Public outcry from big names, including the Rev. Jesse Jackson, to spare the life of Brandon Bernard fell on deaf ears as he was executed on Dec. 10.
Bernard’s case goes back to 1999 in Texas when he was just 18. He and four friends approached youth pastors Todd and Stacie Bagley to give them a ride to a gas station with intentions to rob them. The couple was forced into the trunk of the vehicle and the group stole their ATM card, money and jewelry.
The group drove the car to the side of the road near Belton Lake at Fort Hood. Bernard allegedly set the vehicle on fire while another accomplice shot Todd in the head. Stacie died from smoke inhalation.
A 2000 trial was held in federal court where Bernard was found guilty of both murders and sentenced to death. One of the accomplices, Christopher Vialva, was executed for his role in the Bagleys’ murder on Sept. 22.
Bernard’s execution is one of five executions of Black men that President Donald Trump has lined up during his final weeks in office. Supporters of Bernard say that during the last 20 years he’s been in prison, he’s mentored at-risk youth. They also said his life should have been spared due to his age at the time of crime.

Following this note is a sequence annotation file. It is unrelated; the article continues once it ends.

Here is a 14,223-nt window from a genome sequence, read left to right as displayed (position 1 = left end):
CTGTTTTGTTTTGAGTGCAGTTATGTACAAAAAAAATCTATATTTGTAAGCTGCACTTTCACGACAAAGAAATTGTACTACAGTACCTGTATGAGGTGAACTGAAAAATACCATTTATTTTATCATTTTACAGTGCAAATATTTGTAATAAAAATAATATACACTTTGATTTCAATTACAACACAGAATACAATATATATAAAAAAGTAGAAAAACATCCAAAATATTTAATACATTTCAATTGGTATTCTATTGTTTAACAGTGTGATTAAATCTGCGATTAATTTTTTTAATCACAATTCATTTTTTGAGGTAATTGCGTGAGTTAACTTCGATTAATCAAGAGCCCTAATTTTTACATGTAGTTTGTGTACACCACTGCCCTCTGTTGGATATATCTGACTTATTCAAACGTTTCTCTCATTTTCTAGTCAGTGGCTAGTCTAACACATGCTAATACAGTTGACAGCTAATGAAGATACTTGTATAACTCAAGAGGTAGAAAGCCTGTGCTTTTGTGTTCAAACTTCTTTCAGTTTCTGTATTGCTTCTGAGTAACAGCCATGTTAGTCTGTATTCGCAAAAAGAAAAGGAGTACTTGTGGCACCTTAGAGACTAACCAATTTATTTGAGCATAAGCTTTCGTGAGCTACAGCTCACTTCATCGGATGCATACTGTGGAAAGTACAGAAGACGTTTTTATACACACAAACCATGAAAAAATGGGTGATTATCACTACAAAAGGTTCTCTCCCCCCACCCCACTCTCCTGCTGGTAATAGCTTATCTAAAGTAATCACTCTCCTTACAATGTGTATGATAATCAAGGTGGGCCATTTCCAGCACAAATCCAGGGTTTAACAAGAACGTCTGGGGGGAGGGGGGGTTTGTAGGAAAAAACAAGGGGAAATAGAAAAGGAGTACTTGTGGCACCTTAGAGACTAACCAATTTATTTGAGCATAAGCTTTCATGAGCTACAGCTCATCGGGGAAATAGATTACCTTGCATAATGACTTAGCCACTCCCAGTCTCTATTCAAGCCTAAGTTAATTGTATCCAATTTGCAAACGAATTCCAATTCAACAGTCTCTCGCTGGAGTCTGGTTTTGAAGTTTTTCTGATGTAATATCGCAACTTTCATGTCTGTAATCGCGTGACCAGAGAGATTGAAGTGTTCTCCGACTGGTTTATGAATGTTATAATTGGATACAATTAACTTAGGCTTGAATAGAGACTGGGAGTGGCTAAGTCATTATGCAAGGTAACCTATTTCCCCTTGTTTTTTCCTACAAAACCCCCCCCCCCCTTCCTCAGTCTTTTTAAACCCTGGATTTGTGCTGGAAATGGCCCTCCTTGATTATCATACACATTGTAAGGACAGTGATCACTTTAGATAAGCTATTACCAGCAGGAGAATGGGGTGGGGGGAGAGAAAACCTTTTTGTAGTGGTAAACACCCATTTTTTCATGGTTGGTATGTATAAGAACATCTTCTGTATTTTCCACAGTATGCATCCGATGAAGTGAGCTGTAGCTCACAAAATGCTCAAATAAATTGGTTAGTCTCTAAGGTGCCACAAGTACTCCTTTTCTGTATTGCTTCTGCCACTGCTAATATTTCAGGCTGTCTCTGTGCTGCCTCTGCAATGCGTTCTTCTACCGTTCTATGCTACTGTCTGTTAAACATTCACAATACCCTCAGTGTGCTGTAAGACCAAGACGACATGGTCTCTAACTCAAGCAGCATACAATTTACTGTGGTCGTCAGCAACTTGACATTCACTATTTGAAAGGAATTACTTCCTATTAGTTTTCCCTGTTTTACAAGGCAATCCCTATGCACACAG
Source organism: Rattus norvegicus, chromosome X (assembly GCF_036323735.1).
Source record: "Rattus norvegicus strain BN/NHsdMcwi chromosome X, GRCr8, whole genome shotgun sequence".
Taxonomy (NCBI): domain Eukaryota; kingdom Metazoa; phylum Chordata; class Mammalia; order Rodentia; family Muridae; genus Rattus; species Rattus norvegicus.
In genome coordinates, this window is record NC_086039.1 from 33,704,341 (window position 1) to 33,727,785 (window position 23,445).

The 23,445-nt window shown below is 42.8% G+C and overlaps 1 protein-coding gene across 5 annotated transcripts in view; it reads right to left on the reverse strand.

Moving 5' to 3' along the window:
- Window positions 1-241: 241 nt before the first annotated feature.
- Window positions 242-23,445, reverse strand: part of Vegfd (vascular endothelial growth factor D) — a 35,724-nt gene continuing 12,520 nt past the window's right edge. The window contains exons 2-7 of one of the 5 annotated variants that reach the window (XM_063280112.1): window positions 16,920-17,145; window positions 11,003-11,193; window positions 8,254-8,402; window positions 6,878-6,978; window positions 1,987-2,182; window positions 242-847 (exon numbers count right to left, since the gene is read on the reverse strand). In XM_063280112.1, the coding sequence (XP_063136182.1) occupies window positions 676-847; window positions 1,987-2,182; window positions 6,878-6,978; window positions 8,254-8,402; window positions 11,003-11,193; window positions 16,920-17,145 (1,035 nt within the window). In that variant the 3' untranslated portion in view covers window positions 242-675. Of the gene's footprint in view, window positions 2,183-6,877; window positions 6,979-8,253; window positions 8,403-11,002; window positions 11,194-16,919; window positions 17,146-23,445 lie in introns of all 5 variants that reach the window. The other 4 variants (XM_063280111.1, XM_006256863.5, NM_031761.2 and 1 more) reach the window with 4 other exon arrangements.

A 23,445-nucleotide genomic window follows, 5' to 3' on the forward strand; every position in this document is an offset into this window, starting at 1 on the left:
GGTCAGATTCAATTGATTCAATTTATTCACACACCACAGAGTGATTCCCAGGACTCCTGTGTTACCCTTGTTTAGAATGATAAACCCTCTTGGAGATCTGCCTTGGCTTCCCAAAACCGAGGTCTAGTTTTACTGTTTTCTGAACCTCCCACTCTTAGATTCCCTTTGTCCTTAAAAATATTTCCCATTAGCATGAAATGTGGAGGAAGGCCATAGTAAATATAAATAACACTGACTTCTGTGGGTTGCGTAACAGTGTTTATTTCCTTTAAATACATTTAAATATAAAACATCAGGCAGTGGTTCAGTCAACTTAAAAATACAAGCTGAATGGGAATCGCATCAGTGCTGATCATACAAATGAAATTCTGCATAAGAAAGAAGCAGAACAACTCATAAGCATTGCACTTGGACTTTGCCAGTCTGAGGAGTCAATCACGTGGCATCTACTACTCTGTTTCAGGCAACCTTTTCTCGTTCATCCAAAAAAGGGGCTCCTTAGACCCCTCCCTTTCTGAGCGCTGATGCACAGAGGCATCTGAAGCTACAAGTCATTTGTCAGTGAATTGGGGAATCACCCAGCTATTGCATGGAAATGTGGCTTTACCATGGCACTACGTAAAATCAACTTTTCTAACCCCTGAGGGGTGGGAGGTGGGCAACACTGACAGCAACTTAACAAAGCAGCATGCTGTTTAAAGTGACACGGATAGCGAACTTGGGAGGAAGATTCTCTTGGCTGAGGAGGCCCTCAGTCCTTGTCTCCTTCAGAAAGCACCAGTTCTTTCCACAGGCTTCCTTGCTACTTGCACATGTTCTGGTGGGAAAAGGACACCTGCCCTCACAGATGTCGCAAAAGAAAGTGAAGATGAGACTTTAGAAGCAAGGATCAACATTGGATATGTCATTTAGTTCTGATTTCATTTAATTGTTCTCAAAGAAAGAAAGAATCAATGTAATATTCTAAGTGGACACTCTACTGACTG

Angela Moore, an assistant U.S. attorney for the Western District of Texas at the time, wrote in an op-ed last month that Bernard should not be executed.
“My experience with teenagers who have committed violent crimes, especially boys of color, has taught me much about the recklessness and fragility of adolescents, as well as their ability to mature and change,” Moore wrote.
Several of the jurors in the case advocated for a commute of Bernard’s sentence with five out of the nine living jurors who voted to convict Bernard saying that he should not be executed. Bernard’s attorneys, Alan Dershowitz and Ken Starr, requested a two-week delay of Bernard’s execution.
“Brandon’s execution is a stain on America’s criminal justice system,” Bernard’s legal team said in a statement. “But I pray that even in his death, Brandon will advance his commitment to helping others by moving us closer to a time when this country does not pointlessly and maliciously kill young Black men who pose no threat to anyone.”
In the wake of Bernard’s execution, Massachusetts Congresswoman Ayanna Pressley, along with 41 of her House colleagues, sent a letter to President-elect Joe Biden and Vice President-elect Kamala Harris calling on them to end the death penalty.
“Your historic election with record turnout represents a national mandate to make meaningful progress in reforming our unjust and inhumane criminal legal system,” wrote the lawmakers.
“Ending the barbaric practice of government-sanctioned murder is a commonsense step that you can and must take to save lives.”
Locally, Manhattan District Attorney candidate Tahanie Aboushi said Bernard was “murdered by the state.”
“The actions of prosecutors have permanent and damaging impacts on families,” she said. “The systemic racism coupled with a culture of prosecuting at all costs destabilizes families and no apology or change of heart can fix that.”